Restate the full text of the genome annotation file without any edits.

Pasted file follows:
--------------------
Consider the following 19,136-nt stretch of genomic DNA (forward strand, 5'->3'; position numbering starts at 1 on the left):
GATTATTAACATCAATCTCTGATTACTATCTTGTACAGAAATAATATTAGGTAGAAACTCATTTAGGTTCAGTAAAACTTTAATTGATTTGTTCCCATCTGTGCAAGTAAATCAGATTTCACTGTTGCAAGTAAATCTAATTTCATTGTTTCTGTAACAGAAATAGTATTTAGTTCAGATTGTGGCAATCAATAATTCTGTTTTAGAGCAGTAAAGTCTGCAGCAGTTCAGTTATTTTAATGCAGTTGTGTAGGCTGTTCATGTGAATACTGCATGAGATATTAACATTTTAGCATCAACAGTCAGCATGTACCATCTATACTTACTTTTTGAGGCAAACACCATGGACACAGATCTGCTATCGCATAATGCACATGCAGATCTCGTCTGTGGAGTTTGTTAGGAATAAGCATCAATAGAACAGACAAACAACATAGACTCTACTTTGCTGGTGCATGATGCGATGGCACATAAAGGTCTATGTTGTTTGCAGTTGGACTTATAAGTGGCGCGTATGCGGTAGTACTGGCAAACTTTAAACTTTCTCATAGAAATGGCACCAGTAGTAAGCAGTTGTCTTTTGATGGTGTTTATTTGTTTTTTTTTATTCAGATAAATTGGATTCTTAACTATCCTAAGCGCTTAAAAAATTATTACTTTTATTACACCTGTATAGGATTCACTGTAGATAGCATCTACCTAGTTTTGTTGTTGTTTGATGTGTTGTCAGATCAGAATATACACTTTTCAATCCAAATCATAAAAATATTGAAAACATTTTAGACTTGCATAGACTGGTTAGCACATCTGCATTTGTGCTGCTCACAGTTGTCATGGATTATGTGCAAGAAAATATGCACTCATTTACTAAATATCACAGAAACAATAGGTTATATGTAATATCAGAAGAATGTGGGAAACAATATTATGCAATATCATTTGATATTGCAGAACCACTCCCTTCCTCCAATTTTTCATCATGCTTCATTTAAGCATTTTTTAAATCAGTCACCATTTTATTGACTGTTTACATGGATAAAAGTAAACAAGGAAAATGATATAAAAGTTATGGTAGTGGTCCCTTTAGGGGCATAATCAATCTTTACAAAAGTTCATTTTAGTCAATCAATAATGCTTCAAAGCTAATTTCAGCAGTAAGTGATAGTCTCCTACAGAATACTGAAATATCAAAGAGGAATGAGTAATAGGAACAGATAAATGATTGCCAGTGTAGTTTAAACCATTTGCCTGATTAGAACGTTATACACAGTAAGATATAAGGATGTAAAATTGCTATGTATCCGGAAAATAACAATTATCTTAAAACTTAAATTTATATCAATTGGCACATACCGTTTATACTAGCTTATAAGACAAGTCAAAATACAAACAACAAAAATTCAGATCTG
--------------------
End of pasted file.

Consider the following 19,136-nt stretch of genomic DNA (forward strand, 5'->3'; position numbering starts at 1 on the left):
GATTATTAACATCAATCTCTGATTACTATCTTGTACAGAAATAATATTAGGTAGAAACTCATTTAGGTTCAGTAAAACTTTAATTGATTTGTTCCCATCTGTGCAAGTAAATCAGATTTCACTGTTGCAAGTAAATCTAATTTCATTGTTTCTGTAACAGAAATAGTATTTAGTTCAGATTGTGGCAATCAATAATTCTGTTTTAGAGCAGTAAAGTCTGCAGCAGTTCAGTTATTTTAATGCAGTTGTGTAGGCTGTTCATGTGAATACTGCATGAGATATTAACATTTTAGCATCAACAGTCAGCATGTACCATCTATACTTACTTTTTGAGGCAAACACCATGGACACAGATCTGCTATCGCATAATGCACATGCAGATCTCGTCTGTGGAGTTTGTTAGGAATAAGCATCAATAGAACAGACAAACAACATAGACTCTACTTTGCTGGTGCATGATGCGATGGCACATAAAGGTCTATGTTGTTTGCAGTTGGACTTATAAGTGGCGCGTATGCGGTAGTACTGGCAAACTTTAAACTTTCTCATAGAAATGGCACCAGTAGTAAGCAGTTGTCTTTTGATGGTGTTTATTTGTTTTTTTTTATTCAGATAAATTGGATTCTTAACTATCCTAAGCGCTTAAAAAATTATTACTTTTATTACACCTGTATAGGATTCACTGTAGATAGCATCTACCTAGTTTTGTTGTTGTTTGATGTGTTGTCAGATCAGAATATACACTTTTCAATCCAAATCATAAAAATATTGAAAACATTTTAGACTTGCATAGACTGGTTAGCACATCTGCATTTGTGCTGCTCACAGTTGTCATGGATTATGTGCAAGAAAATATGCACTCATTTACTAAATATCACAGAAACAATAGGTTATATGTAATATCAGAAGAATGTGGGAAACAATATTATGCAATATCATTTGATATTGCAGAACCACTCCCTTCCTCCAATTTTTCATCATGCTTCATTTAAGCATTTTTTAAATCAGTCACCATTTTATTGACTGTTTACATGGATAAAAGTAAACAAGGAAAATGATATAAAAGTTATGGTAGTGGTCCCTTTAGGGGCATAATCAATCTTTACAAAAGTTCATTTTAGTCAATCAATAATGCTTCAAAGCTAATTTCAGCAGTAAGTGATAGTCTCCTACAGAATACTGAAATATCAAAGAGGAATGAGTAATAGGAACAGATAAATGATTGCCAGTGTAGTTTAAACCATTTGCCTGATTAGAACGTTATACACAGTAAGATATAAGGATGTAAAATTGCTATGTATCCGGAAAATAACAATTATCTTAAAACTTAAATTTATATCAATTGGCACATACCGTTTATACTAGCTTATAAGACAAGTCAAAATACAAACAACAAAAATTCAGATCTG